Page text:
college admissions scandal

What’s It Like to Deal With College-Crazed Parents for a Living

Lori Loughlin and Felicity Huffman.
Lori Loughlin and Felicity Huffman. Photo: Getty Images

On Tuesday, nearly 50 people were charged in the largest college bribery admissions scandal ever prosecuted in this country. Parents — including actresses Lori Loughlin and Felicity Huffman — are accused of doing everything from bribing SAT and ACT test administrators to alter test scores to paying people to Photoshop their children’s heads onto athletes’ bodies. It apparently worked, securing their children entry into schools like Yale, Georgetown, Stanford, and the University of Southern California.

Parents — even if they aren’t former stars of a beloved ’90s sitcom or married to William H. Macy — can feel an extraordinary amount of pressure to get their children into what they believe is the best school. The wealthy, along with donating obscene amounts of money to institutions and having a leg-up with legacy admissions, also have the means to hire people to fully prepare their progeny and usher them through the process with individualized support starting early in high school.

The Cut spoke to four SAT tutors and college counselors about their experiences dealing with these college-crazed parents.

Anonymous College Counselor

I’m so not shocked by it. It’s black-and-white wrong, I don’t think it’s a gray area, but I’m not shocked. When I first started [in this field], you would never even consult an expert unless you wanted to go to an Ivy League school. Now I have so many parents who are just so overwhelmed by it, so while I definitely have some people who are very ruthless about wanting their kid in the best of the best, there are some people who are like “I just don’t want to mess this up, I have the means, so I’m just going to hire someone to think this through the process.”

The parenting around the college admissions process just brings out a bad side around a lot of people, and I think it’s complicated. There’s a lot of status wrapped up in it. I think parents feel very unsure “am I a good parent, am I not a good parent?” and, for a lot of people, saying “I sent my kid to Harvard” is a shorthand for good parenting. But I’ve been sitting in beautiful living rooms looking out on Park Avenue, where the kid is having a nervous breakdown, because there’s so much social pressure, especially in the communities I work in, the Upper East Side and Greenwich.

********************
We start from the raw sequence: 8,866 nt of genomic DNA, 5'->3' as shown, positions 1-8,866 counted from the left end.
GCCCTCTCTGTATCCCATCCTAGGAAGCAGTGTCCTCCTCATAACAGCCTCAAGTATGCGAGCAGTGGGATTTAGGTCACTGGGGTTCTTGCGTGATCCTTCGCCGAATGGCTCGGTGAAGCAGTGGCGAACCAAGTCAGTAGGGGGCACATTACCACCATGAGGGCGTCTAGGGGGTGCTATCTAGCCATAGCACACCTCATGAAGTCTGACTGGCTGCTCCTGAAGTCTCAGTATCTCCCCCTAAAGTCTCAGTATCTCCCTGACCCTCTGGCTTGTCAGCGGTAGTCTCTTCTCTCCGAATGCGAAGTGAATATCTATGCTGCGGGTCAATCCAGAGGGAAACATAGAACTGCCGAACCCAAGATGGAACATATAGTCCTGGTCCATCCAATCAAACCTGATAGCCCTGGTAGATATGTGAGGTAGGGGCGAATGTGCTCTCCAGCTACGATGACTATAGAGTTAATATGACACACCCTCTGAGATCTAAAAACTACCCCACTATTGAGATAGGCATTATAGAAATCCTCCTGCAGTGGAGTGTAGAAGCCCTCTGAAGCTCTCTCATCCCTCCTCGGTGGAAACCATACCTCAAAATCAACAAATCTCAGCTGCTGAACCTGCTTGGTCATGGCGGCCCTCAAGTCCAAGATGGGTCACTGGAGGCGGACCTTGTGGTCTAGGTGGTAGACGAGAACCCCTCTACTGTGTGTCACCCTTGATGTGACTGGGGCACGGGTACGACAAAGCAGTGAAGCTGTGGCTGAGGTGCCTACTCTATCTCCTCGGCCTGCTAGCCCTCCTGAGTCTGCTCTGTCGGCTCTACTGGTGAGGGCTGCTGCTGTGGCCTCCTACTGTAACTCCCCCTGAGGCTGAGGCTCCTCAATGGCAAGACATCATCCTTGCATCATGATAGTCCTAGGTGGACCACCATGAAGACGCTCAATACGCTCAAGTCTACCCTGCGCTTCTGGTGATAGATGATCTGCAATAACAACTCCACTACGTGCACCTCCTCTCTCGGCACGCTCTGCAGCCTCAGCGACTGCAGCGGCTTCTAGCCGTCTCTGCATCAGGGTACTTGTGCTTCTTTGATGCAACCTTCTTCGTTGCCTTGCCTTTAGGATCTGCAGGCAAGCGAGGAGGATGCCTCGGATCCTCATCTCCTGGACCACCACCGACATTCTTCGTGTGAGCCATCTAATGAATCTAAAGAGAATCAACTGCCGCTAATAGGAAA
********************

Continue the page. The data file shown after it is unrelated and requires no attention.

I have people who call me every single day, and they’re obsessed with it, and it’s unfortunate because I’m watching them suffer. But if they suggested something that’s unethical, I would just say no, don’t do something crazy. Colleges are not valuing these people as students but rather just marketing to them as pawns in their selectivity game that is creating this illusion that this is a system to hack, and you’re dumb if you play by the rules, because what are the rules? You put your name on a building and you can get in and we say that’s okay. The colleges are really greedy and that’s the truth, and everybody knows that. There should be some soul-searching in admissions offices about the culture they’re creating. They know this is not about merit, this is about the institutions themselves getting rich.

I have tons of parents that are very, very large financial supporters of these institutions, and the truth is, their kids get in. I still want them to have good applications. The first place my brain went with this scandal was this is so bad for these kids. Even if they never got caught, what are you teaching your kid here? The colleges teach you can buy your way in, so what do they expect?

Anonymous SAT Tutor

I work at an SAT tutoring company whose primary focus is to be a sort of boutique experience for parents coming in and thinking that there’s some kind of way to shortcut this whole process. Really baked in from the beginning in this environment and dynamic is the idea that there are people who have the expertise to give your child a leg up that is needed to get into college, any kind of college that you would want. And the truth is that that doesn’t really exist, we’re all overeducated, underemployed people who don’t have any certifications in this kind of thing. There are things that a person can convey to a child that will allow them to do better on the SATs, but this comes into conflict when there are parents who really believe this is a guarantee, that there is a certain amount of entitlement to some positive empirical success. Sometimes that doesn’t happen because a child doesn’t do their homework or doesn’t pay enough attention or doesn’t really have the grit to do what is necessary.

A former news anchor and her husband, they have a lacrosse bro high-school aged son. Last year, this child was having trouble in his tutoring, he wasn’t doing his homework and he took another diagnostic SAT and didn’t do very well. My boss was threatened with legal action by the parents because that wasn’t a result they were satisfied with.